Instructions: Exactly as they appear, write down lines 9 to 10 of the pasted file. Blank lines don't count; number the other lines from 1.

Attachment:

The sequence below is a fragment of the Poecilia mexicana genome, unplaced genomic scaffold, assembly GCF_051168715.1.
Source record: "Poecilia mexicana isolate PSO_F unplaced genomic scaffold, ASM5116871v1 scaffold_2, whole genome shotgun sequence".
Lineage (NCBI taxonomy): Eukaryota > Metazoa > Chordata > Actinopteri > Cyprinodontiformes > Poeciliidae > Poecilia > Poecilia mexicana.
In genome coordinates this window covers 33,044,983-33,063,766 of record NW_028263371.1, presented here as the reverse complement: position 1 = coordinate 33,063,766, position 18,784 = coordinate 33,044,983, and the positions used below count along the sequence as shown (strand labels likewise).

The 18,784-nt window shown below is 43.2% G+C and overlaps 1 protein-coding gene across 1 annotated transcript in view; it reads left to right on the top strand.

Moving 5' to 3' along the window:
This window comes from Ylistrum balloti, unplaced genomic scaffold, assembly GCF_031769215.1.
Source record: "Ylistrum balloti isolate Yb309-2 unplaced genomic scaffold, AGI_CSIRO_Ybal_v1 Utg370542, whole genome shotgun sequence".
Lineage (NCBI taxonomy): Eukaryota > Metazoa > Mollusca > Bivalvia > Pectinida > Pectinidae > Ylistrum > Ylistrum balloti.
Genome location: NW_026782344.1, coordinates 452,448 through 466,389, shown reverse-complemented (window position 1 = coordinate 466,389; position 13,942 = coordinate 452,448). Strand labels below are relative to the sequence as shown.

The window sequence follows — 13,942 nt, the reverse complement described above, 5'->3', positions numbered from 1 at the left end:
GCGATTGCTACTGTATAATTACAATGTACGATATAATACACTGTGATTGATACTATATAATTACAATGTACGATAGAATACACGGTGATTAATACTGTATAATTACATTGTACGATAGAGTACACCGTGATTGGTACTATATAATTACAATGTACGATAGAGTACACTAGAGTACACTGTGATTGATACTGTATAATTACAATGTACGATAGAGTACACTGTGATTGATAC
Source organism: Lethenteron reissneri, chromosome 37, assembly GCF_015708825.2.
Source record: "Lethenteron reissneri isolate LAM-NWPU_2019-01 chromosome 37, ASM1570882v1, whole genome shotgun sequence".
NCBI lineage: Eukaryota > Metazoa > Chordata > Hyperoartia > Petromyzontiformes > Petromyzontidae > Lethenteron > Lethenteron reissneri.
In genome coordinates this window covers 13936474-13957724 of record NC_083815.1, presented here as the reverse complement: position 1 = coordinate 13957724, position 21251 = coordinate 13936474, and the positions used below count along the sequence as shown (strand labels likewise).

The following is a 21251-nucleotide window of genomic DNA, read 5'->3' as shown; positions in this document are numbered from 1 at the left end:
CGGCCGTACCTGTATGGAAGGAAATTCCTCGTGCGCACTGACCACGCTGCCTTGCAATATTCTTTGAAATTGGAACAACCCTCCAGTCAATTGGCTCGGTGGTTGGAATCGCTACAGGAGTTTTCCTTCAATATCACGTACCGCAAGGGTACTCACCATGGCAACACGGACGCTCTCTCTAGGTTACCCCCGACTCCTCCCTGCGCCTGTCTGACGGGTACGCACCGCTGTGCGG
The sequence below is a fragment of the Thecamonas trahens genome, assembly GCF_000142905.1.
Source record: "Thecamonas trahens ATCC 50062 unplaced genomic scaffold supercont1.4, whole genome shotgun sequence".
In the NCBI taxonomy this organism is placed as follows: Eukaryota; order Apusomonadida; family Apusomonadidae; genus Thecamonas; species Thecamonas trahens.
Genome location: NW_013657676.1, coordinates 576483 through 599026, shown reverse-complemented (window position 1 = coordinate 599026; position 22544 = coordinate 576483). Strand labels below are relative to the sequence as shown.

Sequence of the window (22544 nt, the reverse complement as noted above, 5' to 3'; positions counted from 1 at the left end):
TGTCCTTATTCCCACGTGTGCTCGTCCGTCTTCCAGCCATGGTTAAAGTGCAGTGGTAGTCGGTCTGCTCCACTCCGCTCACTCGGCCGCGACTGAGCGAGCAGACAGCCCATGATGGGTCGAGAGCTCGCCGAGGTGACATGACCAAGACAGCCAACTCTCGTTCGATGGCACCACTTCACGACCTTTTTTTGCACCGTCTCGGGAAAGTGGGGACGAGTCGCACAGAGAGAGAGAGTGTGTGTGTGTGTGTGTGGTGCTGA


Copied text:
Lineage (NCBI taxonomy): Eukaryota > Metazoa > Mollusca > Bivalvia > Pectinida > Pectinidae > Ylistrum > Ylistrum balloti.
Genome location: NW_026782344.1, coordinates 452,448 through 466,389, shown reverse-complemented (window position 1 = coordinate 466,389; position 13,942 = coordinate 452,448). Strand labels below are relative to the sequence as shown.